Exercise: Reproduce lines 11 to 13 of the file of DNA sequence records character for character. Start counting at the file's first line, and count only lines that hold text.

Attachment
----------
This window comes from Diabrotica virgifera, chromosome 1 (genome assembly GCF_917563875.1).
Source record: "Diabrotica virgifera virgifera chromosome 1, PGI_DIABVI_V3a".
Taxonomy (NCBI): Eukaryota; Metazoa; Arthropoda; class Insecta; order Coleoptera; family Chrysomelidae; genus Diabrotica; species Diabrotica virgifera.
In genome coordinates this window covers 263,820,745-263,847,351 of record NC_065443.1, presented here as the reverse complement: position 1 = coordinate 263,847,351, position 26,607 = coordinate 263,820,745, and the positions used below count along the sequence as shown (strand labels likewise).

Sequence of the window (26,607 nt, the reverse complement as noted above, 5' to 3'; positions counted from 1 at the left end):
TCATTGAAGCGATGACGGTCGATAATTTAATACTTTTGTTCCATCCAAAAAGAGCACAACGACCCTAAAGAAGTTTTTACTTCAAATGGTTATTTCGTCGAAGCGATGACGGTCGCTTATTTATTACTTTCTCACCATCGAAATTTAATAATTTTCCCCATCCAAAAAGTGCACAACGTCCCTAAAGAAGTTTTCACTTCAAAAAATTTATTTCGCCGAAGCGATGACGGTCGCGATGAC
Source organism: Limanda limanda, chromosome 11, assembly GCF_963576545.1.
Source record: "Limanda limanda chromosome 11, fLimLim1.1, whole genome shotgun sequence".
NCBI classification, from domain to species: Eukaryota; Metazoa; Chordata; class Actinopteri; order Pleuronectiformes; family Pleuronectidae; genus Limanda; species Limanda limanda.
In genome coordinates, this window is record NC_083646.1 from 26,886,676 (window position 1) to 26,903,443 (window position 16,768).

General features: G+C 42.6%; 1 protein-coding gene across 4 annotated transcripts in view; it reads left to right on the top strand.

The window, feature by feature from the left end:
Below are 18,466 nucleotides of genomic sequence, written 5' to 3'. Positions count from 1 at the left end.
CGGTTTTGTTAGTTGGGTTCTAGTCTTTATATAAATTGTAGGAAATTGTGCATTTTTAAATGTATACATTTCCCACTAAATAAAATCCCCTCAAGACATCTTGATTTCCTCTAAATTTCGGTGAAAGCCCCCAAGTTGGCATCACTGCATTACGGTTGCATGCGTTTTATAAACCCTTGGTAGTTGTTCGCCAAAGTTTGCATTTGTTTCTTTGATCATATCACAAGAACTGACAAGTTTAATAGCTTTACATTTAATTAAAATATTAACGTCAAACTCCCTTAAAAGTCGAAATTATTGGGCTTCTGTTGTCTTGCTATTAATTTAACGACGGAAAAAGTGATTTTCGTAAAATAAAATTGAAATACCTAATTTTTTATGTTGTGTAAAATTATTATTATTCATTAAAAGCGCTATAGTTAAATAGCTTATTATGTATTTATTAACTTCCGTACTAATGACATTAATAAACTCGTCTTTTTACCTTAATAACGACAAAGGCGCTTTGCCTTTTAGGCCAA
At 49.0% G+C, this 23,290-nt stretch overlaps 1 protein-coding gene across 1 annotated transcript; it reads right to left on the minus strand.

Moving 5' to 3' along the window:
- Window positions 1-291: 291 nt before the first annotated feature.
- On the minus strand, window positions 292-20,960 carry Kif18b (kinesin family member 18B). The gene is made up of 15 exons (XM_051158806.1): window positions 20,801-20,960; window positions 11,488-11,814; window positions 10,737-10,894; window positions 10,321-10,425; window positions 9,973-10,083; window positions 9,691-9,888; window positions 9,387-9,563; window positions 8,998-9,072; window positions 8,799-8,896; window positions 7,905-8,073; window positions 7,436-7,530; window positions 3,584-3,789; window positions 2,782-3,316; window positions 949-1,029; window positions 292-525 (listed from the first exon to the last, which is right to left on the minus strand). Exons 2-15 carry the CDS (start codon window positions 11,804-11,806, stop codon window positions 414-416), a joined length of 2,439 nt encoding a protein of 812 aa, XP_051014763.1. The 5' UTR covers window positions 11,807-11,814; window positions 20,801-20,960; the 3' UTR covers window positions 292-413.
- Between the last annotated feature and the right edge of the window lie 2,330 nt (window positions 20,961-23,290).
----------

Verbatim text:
General features: G+C 42.6%; 1 protein-coding gene across 4 annotated transcripts in view; it reads left to right on the top strand.

The window, feature by feature from the left end:
Below are 18,466 nucleotides of genomic sequence, written 5' to 3'. Positions count from 1 at the left end.